Not keen on the swarming crowds at Bali's main temples? Allow us to take you to ones just as beautiful off the beaten track – that means fewer tourists, more charm and the tranquillity you've been seeking in this magical island.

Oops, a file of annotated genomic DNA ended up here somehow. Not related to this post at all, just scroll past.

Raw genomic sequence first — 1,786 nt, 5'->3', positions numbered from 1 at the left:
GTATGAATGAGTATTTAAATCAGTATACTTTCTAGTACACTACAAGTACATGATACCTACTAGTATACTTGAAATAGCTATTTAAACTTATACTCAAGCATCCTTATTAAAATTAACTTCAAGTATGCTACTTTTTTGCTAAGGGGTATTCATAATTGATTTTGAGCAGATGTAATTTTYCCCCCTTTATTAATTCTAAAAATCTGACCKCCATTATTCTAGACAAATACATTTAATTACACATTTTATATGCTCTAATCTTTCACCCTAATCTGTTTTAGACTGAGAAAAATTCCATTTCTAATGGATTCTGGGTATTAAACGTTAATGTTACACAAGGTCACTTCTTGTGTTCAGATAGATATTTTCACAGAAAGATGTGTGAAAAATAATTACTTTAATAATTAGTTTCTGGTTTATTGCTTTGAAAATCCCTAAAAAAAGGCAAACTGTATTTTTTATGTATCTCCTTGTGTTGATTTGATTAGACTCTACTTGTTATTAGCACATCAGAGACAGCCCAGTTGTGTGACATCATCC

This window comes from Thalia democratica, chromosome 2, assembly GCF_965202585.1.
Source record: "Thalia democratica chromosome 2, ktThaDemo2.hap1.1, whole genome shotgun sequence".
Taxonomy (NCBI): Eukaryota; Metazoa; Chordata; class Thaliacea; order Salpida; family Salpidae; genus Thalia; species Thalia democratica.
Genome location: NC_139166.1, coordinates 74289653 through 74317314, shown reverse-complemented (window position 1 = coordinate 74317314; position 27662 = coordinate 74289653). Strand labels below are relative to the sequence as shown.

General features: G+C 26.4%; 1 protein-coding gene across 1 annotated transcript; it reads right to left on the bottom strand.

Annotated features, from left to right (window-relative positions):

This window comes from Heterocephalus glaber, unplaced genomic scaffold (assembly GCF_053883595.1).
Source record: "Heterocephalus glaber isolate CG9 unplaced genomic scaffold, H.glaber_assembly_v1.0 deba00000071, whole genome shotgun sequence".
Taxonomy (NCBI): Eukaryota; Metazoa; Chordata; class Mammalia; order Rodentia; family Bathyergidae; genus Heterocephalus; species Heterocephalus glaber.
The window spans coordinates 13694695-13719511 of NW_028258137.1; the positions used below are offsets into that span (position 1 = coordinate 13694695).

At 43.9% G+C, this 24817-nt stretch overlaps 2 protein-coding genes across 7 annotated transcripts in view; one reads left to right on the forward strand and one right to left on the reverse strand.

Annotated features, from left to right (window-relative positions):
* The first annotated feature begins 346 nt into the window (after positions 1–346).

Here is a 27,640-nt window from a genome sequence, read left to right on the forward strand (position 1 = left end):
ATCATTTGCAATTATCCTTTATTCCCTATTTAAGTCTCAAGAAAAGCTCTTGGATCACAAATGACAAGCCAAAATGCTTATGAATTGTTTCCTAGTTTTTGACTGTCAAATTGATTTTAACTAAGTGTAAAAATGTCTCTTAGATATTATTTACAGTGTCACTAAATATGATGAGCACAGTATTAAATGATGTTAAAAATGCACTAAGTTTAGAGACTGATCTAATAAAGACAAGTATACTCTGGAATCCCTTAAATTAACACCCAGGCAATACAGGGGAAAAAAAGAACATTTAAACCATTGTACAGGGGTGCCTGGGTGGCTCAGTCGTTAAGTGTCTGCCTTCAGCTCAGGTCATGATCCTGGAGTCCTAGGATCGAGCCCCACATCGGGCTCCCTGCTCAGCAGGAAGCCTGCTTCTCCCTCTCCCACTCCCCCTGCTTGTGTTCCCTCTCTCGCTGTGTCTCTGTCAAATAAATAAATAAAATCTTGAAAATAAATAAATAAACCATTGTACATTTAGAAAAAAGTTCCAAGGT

We begin at the Kerta Gosa Pavilion in Klung Kung. The intact justice court building formerly used by the high king of Bali will give you some idea of the power and grandeur of the Balinese monarchs before the Dutch arrived. Keep an eye out for the paintings on the ceilings depicting karmic results of your actions! The lovely grounds are home to intricate statues, a little museum, a lake, a pond and small art collection. Goa Lawah Temple, up next, is beautiful as it faces the sea. Also known as 'Bat Cave', its complex is built over a hilly outcrop home to thousands of bats (and a giant snake king, per local legend). We will then make a stop at Bukit Jambul, known for its panoramic views of the rice terraces. As you must be peckish at this point, we will slow the pace down for lunch overlooking Mt. Agung. Bellies happy, we flit to our next destination: Besakih Temple, Bali's thousand-year-old 'Mother Temple' perched 1,000 metres high on the southwestern slopes of Mount Agung. It is meant to be the island's largest holy site divided into three main complexes, each dedicated to the Hindu trinity. The last of today's temples, Kehen Temple, is a multi-level temple on a hill home to a great Banyan Tree. An untouched gem, it requires a bit of a hike to get to the well-preserved natural sanctuary. Finally, the trip ends with a visit to Penglipuran Traditional Village, a traditional countryside community in the highlands.